GarCo Approves First Big Local Check for New Bridge

Sep 15, 2014

A new Grand Avenue Bridge is one step closer to becoming a reality. Garfield County Commissioners have voted to contribute three million dollars towards the project -- the first big check from a local government. The support is becoming essential for the project-- and Commissioners were quick to say the Upper Roaring Fork Valley should also pitch in. 

Commissioners met yesterday [Monday] and clearly had already gone through the pros and cons of whether or not to support the bridge. Commissioner Tom Jankovsky.

“I’ve been a supporter of getting this done, I think it’s important. I think if we don’t get this done now, the next time this comes around is when the bridge is no longer functional, and I truly think that is a possibility.”

Overall the project will cost upwards of a hundred million dollars... the majority will come from the state but there is a 10 to fifteen million dollar shortfall.  Garfield County will now kick in three million, split into a million dollars a year starting next year. The money specifically goes towards the new pedestrian bridge, which frees up money for the traditional car and truck bridge. Commissioners wanted to make sure the overall project would definitely go through, even if the price tag keeps going up.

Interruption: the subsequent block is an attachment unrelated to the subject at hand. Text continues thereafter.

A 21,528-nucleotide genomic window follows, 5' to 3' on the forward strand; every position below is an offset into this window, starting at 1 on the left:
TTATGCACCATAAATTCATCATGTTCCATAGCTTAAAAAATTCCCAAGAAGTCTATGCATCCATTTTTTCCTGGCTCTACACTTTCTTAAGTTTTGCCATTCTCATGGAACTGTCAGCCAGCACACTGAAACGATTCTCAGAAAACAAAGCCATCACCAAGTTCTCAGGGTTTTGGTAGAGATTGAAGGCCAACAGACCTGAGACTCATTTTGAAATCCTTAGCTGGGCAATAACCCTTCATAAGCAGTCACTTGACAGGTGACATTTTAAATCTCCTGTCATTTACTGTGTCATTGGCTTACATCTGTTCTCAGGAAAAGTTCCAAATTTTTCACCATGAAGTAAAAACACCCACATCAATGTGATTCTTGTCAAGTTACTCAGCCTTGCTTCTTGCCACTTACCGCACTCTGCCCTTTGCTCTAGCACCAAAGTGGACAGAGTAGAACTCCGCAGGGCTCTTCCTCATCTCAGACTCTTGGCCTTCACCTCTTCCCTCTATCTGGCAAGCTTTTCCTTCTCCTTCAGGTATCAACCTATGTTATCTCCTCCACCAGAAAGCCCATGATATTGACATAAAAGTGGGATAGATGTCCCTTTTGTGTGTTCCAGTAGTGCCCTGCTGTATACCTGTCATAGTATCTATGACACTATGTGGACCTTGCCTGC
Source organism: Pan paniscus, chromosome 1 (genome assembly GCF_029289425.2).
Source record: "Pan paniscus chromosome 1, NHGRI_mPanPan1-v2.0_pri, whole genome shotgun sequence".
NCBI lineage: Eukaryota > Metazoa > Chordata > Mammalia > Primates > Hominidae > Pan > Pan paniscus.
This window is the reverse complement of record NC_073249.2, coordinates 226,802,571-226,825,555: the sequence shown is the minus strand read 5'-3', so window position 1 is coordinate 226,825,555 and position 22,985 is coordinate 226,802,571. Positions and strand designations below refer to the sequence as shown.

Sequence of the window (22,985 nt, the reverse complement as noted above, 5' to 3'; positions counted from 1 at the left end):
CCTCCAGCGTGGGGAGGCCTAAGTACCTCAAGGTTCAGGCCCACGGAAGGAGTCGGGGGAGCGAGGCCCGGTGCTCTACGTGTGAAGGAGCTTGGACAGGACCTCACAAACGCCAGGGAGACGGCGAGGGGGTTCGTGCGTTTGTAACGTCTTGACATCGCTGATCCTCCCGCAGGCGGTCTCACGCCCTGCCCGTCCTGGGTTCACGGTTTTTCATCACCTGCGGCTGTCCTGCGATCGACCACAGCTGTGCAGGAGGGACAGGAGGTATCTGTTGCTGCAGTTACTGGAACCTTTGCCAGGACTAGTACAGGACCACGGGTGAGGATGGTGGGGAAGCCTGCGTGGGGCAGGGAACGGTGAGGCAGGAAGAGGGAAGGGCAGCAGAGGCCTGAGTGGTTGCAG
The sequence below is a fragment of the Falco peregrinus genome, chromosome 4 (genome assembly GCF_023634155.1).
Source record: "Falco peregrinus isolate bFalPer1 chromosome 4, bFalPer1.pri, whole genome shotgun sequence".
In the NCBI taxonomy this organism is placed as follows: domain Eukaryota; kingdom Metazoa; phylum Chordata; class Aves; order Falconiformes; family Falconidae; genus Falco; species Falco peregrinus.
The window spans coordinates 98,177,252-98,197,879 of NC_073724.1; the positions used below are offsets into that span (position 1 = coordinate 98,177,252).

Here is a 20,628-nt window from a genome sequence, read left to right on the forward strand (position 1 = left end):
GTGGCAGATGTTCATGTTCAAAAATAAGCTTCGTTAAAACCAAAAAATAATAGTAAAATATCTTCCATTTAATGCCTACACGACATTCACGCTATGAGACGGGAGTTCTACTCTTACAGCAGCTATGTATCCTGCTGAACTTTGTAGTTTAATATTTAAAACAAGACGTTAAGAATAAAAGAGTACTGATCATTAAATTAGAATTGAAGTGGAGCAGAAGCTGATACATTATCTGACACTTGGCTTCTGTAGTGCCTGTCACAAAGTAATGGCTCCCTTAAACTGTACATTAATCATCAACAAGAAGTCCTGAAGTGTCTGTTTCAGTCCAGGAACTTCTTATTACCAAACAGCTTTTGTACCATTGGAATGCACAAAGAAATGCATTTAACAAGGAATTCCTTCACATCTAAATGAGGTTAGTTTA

Leslie Bethel: “Oh, I was really excited!”

That’s Leslie Bethel. She’s director of Glenwood’s downtown development authority. Bethel disagrees with one of the key arguments against the replacement… that it might make downtown too busy with traffic-- and unfriendly.

 “I honestly don’t think that’s it’s going to degrade the quality.  I think that if it’s done thoughtfully, it’s gonna be an attribute to our downtown.”

Glenwood Springs is considering also  contributing about three million, which would be a significant amount for the city. Further up the Roaring Fork Valley, Eagle County Commissioners is looking a three hundred thousand. Pitkin County Commissioners agreed they’ll help pay for a new bridge, but couldn’t commit… at least, not yet… to a half a million dollars. That’s how much CDOT asked for. During yesterday’s meeting, Garfield County Commissioners made it clear it was important to them to see the Upper Valley be more financially involved. Commissioner Mike Samson.

 “You need to make, request to both Aspen and Pitkin County for more funds. Those two entities will benefit greatly from this bridge, and I think they need to be asked to put a little more skin in the game.”

CDOT made that case to Aspen’s City Council last night. Officials in Aspen, Glenwood, and Eagle County will decide in the coming months whether and how much to chip in.